2. Choose What Type of Video to Use
Making sure the content of your video aligns well with your offer so that it’s well-positioned to sell it is key to success. To that end, there are a few types of video that work better than others on landing pages.
Explainer Videos: If your product is something new, unfamiliar, or complex, then an explainer video is a great choice. These videos provide landing page visitors with a high-level look at how your product solves their problem.
Promo Videos: If you’re creating a lead capture page focused on a content-based offer, a promo video would work beautifully. Promos are like teaser trailers that give viewers a taste of what they’ll get if they fill in your form.
Demo Videos: If you’re looking to go beyond what your product is to what it actually does, a demo’s for you. Product demos show the value of your product by demonstrating how it actually works.
Testimonial Videos: If your landing page visitors are likely to need a bit of convincing, a testimonial video is a powerful way to add social proof to your page. This increases the credibility of your offer by having someone other than you talk about the value they got from your product or service.
Another option is background videos. More a format than a type, a landing page video background is more about adding movement or animation to a page than conveying information. They typically do not include sound.
3. Select Your Video Landing Page Software
Good news! Most website and landing page builders give you the option to include video on your pages.
If you’ve created landing pages for past campaigns or offers, you likely already have a tool for this. More likely than not, you can use the software you already have to create your new video landing page.
Some popular video landing page software options include:
HubSpot: How to embed an external media file in the rich text editor or add a Vidyard video to a HubSpot landing page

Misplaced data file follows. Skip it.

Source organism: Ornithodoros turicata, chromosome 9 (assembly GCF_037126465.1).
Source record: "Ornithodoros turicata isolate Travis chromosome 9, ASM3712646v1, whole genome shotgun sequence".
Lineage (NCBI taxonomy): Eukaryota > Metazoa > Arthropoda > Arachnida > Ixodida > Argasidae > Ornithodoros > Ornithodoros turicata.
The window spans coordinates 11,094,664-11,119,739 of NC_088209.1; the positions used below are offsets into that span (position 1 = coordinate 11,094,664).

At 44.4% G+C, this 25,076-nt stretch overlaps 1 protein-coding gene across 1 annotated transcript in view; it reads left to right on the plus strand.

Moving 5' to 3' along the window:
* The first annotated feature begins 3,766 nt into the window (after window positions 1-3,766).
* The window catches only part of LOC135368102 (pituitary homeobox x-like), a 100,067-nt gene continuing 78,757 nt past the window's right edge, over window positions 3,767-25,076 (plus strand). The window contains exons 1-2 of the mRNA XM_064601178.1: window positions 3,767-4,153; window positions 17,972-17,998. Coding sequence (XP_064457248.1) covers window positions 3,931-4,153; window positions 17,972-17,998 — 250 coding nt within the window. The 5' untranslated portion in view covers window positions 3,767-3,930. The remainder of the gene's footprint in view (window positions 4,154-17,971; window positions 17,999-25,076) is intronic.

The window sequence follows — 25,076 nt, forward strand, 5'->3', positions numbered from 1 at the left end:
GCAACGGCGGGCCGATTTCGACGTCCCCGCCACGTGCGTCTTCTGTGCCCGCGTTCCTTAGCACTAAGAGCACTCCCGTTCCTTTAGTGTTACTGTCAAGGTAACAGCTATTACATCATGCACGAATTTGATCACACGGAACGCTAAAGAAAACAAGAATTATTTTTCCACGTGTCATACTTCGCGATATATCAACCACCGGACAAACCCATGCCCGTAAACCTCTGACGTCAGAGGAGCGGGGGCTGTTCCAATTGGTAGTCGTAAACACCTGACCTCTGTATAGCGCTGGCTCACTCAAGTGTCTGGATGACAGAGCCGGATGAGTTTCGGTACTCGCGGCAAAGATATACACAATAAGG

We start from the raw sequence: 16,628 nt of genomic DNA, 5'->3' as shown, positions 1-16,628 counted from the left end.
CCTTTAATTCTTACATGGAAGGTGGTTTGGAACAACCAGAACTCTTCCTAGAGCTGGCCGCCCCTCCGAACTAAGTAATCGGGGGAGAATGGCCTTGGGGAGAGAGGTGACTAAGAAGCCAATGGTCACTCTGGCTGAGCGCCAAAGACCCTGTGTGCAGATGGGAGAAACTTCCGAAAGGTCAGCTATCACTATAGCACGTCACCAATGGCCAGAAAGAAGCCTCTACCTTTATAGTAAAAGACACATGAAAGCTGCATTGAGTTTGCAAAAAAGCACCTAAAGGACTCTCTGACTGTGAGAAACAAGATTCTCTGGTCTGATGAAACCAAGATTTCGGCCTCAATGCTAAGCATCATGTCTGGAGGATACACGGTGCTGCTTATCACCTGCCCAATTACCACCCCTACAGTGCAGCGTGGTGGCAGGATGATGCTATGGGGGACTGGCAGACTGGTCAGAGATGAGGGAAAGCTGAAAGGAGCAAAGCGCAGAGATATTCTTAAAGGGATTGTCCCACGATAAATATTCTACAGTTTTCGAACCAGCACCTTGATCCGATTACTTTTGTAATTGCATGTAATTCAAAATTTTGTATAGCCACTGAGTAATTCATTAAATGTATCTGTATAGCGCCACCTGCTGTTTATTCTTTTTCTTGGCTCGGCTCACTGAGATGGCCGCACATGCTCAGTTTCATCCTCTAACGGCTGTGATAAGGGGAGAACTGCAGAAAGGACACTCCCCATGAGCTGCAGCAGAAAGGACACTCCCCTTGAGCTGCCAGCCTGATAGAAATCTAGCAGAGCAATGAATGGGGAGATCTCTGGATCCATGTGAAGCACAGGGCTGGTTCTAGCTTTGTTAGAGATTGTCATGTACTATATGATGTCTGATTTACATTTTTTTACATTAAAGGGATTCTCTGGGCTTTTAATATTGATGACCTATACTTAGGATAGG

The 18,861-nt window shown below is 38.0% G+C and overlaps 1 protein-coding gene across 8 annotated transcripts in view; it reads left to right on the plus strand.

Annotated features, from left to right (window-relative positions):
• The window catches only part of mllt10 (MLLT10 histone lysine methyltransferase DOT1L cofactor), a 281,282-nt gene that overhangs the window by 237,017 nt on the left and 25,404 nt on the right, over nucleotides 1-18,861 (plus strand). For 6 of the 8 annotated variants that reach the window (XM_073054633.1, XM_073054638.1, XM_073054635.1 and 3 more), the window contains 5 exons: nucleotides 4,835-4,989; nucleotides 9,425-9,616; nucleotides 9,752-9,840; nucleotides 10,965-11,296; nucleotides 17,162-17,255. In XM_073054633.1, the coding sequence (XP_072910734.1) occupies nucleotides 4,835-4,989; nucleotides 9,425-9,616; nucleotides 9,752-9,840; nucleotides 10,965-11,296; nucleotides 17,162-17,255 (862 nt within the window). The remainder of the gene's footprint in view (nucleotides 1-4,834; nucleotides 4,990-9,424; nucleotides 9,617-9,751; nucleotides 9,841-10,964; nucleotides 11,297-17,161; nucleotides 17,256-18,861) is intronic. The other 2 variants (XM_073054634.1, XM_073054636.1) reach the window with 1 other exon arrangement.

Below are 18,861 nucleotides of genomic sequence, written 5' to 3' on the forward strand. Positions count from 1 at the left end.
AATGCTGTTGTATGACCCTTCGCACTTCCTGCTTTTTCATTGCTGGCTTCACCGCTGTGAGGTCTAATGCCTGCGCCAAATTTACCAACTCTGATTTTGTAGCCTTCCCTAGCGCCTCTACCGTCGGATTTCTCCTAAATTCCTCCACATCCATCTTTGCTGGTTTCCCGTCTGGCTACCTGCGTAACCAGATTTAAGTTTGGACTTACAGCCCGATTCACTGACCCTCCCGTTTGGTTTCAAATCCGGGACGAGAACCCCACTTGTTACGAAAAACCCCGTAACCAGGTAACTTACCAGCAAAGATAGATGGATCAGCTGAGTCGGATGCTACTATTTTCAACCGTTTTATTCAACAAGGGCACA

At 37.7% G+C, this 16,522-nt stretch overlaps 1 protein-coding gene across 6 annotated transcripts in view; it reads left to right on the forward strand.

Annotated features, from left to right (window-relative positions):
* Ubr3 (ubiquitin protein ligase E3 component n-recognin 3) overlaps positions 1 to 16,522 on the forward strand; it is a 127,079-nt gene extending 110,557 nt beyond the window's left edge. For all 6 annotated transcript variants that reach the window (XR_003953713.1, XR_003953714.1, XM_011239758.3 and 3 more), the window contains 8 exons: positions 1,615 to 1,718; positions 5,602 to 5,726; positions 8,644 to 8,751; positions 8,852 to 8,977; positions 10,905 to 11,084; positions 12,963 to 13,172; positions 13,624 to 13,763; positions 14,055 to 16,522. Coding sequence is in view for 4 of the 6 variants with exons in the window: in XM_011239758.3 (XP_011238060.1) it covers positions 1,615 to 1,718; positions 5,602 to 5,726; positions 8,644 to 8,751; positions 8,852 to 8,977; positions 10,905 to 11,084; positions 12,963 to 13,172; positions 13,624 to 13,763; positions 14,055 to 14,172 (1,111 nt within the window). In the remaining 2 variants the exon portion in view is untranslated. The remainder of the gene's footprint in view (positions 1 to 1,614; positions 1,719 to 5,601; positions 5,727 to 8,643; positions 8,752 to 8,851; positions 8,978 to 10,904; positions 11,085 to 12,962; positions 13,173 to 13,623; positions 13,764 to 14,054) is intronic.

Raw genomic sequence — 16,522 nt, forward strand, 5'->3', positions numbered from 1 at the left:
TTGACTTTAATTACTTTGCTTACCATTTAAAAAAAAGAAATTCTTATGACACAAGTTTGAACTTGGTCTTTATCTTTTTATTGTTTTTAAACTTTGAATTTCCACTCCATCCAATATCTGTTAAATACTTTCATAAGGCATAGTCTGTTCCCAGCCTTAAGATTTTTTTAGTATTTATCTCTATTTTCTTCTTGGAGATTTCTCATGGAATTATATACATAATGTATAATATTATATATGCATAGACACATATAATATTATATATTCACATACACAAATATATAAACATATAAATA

Marketo: How to add a video to a free-form landing page or embed a Vidyard video on a Marketo landing page
Unbounce: How to add a video hosted via a third-party hosting service and add video backgrounds
WordPress: Embed video on your page using video block
Squarespace: How to use video, add a video block, or add a background video
Instapage: How to add videos or add a video background to an Instablock
MailChimp: How to add and track videos
ConvertKit: How to add videos to forms and landing pages
Wishpond: How to add a video using landing page editor
Leadpages: How to use the video widget or use a video background template
Whether you use a plug-and-play landing page builder or a custom-built solution, adding a video to your page should be fairly straightforward. Many landing page tools even offer video landing page templates to make the process super easy.
When selecting your video landing page software, make sure that it plays well with your chosen video hosting platform. Thinking about this ahead of time will make the process of embedding your video much smoother.
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4. Decide on a Video Placement and Wireframe Your Page
When people think “video landing page,” they typically think of a page with an above-the-fold hero video. In this model, the video replaces a classic header image.
While that’s a popular approach, it’s not your only option. You can also go with a more standard landing page framework and include your video further down the page (below-the-fold) as supporting content.
This method works well if you’ve got a video that supports a particular selling point that appears later on in your landing page copy.
Once you’ve figured out where the video will go, create a wireframe for your entire landing page. This framework not only covers where the video goes, but also whatever other elements the page will include and how they’ll all work together to drive conversion.
Learn From the Pros
For our campaign around the 4 E’s of Compelling Content, the Vidyard team opted for a hero landing page video.
5. Create Your Landing Page Video
As you build your page, you’ll simultaneously work on producing your video.
You’ll want to make sure that your video is:
Valuable to the viewer
Specific to the landing page (rather than a generic video)
Driven by a clear story and message
Plan out your video’s story, including what information you’ll include and how you’ll share it. Script out dialogue and voice over, including notes about shots.
If your video style is live-action, choose your actors. When shooting, do a few takes to give yourself some options to work with. Edit your footage and add any graphic elements.
If you’re creating an animated, stock footage, or other videos, then gather your materials as needed.